The NBA’s maximum salary isn’t just a single number. It’s an individualized figure that depends on a player’s years of experience and prior salary. That’s why it’s quite conceivable that Andre Drummond will receive a maximum-salary contract this summer that gives him less money for next season than what Al Horford gets for a starting salary on a new deal, even if Horford signs for less than the max. Drummond will enter the offseason with four years of experience against nine years of experience for Horford. Kevin Durant and LeBron James will both almost certainly sign for the max, but Durant is in line for less than James because of the difference in their respective levels of experience.
The NBA’s maximum salary jumps from a figure of about 25% of the cap to one that’s approximately 30% for players who have between seven and nine years of experience. It goes up even farther, to about 35%, for those with 10 or more years in the league. A player can sign a new contract with a starting salary of up to 105% of what he made in the final season of his previous deal, regardless of experience, but with the salary cap projected to surge to $89MM, if not higher, it’s likely that maximum salaries, which are tied to the cap, will surge beyond the threshold necessary for the 105% rule to come into play.
The maximum salaries, like the salary cap, depend on league revenues, but the NBA uses a formula for determining the maxes that’s different from the one that produces the cap. So, that’s why the 25%, 30% and 35% figures don’t line up precisely with those corresponding percentages of the cap. In most cases, the maxes are less than the true cap percentages. For instance, 35% of this season’s cap is close to $24.5MM, but the 35% maximum salary is $22,970,500.
We’ve put together a list of some of the top free agents for next season, categorized by the maximum salary bands in which they’ll fall. That’s not to suggest that all of these players will necessarily be in play for the max this summer, but we’ve tried to cast a wide net, given the heavy volume of teams that are expected to have maximum-salary cap flexibility come July.
The following players are eligible for the 25% max next season, which came in at $16,407,500 for this year. That figure is projected to surge to $20.4MM this summer, so that’s the number these players are shooting for.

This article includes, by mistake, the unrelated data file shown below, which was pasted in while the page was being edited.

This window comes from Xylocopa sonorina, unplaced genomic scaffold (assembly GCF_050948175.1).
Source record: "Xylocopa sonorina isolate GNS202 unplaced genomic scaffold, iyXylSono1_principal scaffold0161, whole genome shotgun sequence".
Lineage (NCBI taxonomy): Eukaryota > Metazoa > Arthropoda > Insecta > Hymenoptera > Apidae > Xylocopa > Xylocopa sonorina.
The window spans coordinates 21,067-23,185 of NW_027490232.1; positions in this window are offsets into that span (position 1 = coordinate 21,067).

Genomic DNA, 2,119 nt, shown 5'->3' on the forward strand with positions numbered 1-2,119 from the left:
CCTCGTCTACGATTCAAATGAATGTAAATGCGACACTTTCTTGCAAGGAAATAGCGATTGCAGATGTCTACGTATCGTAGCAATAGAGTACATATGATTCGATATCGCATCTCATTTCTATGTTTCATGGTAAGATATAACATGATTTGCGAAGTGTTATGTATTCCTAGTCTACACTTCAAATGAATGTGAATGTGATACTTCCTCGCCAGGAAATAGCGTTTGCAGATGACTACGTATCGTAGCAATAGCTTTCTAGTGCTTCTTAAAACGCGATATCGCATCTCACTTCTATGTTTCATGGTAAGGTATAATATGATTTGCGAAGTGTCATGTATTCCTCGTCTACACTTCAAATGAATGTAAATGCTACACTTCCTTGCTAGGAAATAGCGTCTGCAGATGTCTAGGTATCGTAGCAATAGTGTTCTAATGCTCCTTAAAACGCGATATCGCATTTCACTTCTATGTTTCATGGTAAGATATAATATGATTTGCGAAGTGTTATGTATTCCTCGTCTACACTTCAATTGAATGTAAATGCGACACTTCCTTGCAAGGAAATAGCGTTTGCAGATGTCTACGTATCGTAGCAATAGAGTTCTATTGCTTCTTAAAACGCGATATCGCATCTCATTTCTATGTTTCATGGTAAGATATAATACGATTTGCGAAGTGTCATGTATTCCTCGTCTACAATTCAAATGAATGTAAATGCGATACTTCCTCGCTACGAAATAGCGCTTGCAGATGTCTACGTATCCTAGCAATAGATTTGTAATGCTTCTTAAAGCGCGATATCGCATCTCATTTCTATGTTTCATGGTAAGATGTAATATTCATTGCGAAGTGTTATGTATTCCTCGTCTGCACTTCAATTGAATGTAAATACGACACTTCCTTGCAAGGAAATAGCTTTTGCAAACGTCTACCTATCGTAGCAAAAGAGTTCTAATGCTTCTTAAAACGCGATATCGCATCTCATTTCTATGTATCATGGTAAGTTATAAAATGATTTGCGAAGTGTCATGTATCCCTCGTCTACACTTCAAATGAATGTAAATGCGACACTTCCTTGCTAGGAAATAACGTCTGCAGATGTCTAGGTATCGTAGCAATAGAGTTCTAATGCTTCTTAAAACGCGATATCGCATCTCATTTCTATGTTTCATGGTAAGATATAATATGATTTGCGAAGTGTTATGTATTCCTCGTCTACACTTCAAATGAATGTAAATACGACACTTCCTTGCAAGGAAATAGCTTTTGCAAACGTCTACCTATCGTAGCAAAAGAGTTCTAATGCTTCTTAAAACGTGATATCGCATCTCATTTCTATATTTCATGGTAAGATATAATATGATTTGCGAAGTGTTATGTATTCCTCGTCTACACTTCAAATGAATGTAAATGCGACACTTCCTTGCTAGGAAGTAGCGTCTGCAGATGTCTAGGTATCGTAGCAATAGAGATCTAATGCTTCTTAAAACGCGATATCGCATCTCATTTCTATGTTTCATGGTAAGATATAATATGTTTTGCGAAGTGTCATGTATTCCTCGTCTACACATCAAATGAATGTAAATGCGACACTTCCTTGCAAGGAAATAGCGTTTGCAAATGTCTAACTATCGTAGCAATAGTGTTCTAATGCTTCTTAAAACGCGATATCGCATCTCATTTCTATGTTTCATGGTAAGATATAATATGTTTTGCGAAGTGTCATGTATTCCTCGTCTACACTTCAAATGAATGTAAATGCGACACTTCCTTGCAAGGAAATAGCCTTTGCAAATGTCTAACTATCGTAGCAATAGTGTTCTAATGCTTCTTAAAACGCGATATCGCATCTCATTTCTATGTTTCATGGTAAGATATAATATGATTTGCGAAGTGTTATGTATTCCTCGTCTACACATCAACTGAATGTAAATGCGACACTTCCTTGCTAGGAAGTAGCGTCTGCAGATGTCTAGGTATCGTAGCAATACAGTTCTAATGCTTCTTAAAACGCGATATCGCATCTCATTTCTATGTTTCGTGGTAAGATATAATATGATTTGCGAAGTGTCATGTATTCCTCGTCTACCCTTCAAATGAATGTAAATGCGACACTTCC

- Harrison Barnes (restricted)
- Kent Bazemore
- Bradley Beal (restricted)
- Andre Drummond (restricted)
- Festus Ezeli (restricted)
- Evan Fournier (restricted)
- Terrence Jones (restricted)
- Donatas Motiejunas (restricted)
- Timofey Mozgov
- Chandler Parsons (player option)
- Jared Sullinger (restricted)
- Dion Waiters (restricted)
- Hassan Whiteside
This next group of players are some of those eligible for the 30% max, which is $19,689,000 this season. The projection for this summer’s 30% max is $24.9MM.
- Arron Afflalo (player option)
- Ryan Anderson
- Nicolas Batum
- Mike Conley
- DeMar DeRozan (player option)
- Kevin Durant
- Eric Gordon
- Jeff Green
- Roy Hibbert
- Al Horford
- Brandon Jennings
- Joakim Noah
These players can receive the 35% max, which the league set at $22,970,500 for this season. The projection for 2016/17 is $29.3MM.
- Luol Deng
- Tim Duncan (player option)
- Pau Gasol (player option)
- Dwight Howard (player option)
- LeBron James
- Al Jefferson
- Joe Johnson
- Kevin Martin (player option)
- Dirk Nowitzki (player option)
- Rajon Rondo
- Dwyane Wade
- David West
- Deron Williams (player option)
The following soon-to-be free agents are subject to the Gilbert Arenas Provision, limiting their maximum-salary earning potential, as I explained last week.
Larry Coon’s Salary Cap FAQ was used in the creation of this post.